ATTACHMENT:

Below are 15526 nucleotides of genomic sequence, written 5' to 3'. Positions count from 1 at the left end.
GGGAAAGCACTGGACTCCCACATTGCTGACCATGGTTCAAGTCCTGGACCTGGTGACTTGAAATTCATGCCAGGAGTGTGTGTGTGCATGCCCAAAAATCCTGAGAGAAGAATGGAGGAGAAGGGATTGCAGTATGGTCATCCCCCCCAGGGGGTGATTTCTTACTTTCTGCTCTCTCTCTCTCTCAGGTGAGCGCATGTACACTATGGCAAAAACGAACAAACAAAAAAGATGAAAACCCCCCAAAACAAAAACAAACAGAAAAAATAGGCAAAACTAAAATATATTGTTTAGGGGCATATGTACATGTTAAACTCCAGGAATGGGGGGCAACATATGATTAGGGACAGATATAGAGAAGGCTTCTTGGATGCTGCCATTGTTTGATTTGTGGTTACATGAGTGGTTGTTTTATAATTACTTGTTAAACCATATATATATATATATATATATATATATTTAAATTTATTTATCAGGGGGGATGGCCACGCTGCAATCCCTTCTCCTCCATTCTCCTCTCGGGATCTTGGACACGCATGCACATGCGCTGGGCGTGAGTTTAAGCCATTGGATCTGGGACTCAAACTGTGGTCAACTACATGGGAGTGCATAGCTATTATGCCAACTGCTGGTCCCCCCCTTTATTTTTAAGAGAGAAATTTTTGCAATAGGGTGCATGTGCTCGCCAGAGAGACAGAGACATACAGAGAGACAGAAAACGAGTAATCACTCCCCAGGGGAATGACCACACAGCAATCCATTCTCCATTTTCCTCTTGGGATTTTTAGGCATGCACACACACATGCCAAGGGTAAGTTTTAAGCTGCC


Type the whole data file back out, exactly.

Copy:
Below are 15526 nucleotides of genomic sequence, written 5' to 3'. Positions count from 1 at the left end.
GGGAAAGCACTGGACTCCCACATTGCTGACCATGGTTCAAGTCCTGGACCTGGTGACTTGAAATTCATGCCAGGAGTGTGTGTGTGCATGCCCAAAAATCCTGAGAGAAGAATGGAGGAGAAGGGATTGCAGTATGGTCATCCCCCCCAGGGGGTGATTTCTTACTTTCTGCTCTCTCTCTCTCTCAGGTGAGCGCATGTACACTATGGCAAAAACGAACAAACAAAAAAGATGAAAACCCCCCAAAACAAAAACAAACAGAAAAAATAGGCAAAACTAAAATATATTGTTTAGGGGCATATGTACATGTTAAACTCCAGGAATGGGGGGCAACATATGATTAGGGACAGATATAGAGAAGGCTTCTTGGATGCTGCCATTGTTTGATTTGTGGTTACATGAGTGGTTGTTTTATAATTACTTGTTAAACCATATATATATATATATATATATATATATTTAAATTTATTTATCAGGGGGGATGGCCACGCTGCAATCCCTTCTCCTCCATTCTCCTCTCGGGATCTTGGACACGCATGCACATGCGCTGGGCGTGAGTTTAAGCCATTGGATCTGGGACTCAAACTGTGGTCAACTACATGGGAGTGCATAGCTATTATGCCAACTGCTGGTCCCCCCCTTTATTTTTAAGAGAGAAATTTTTGCAATAGGGTGCATGTGCTCGCCAGAGAGACAGAGACATACAGAGAGACAGAAAACGAGTAATCACTCCCCAGGGGAATGACCACACAGCAATCCATTCTCCATTTTCCTCTTGGGATTTTTAGGCATGCACACACACATGCCAAGGGTAAGTTTTAAGCTGCC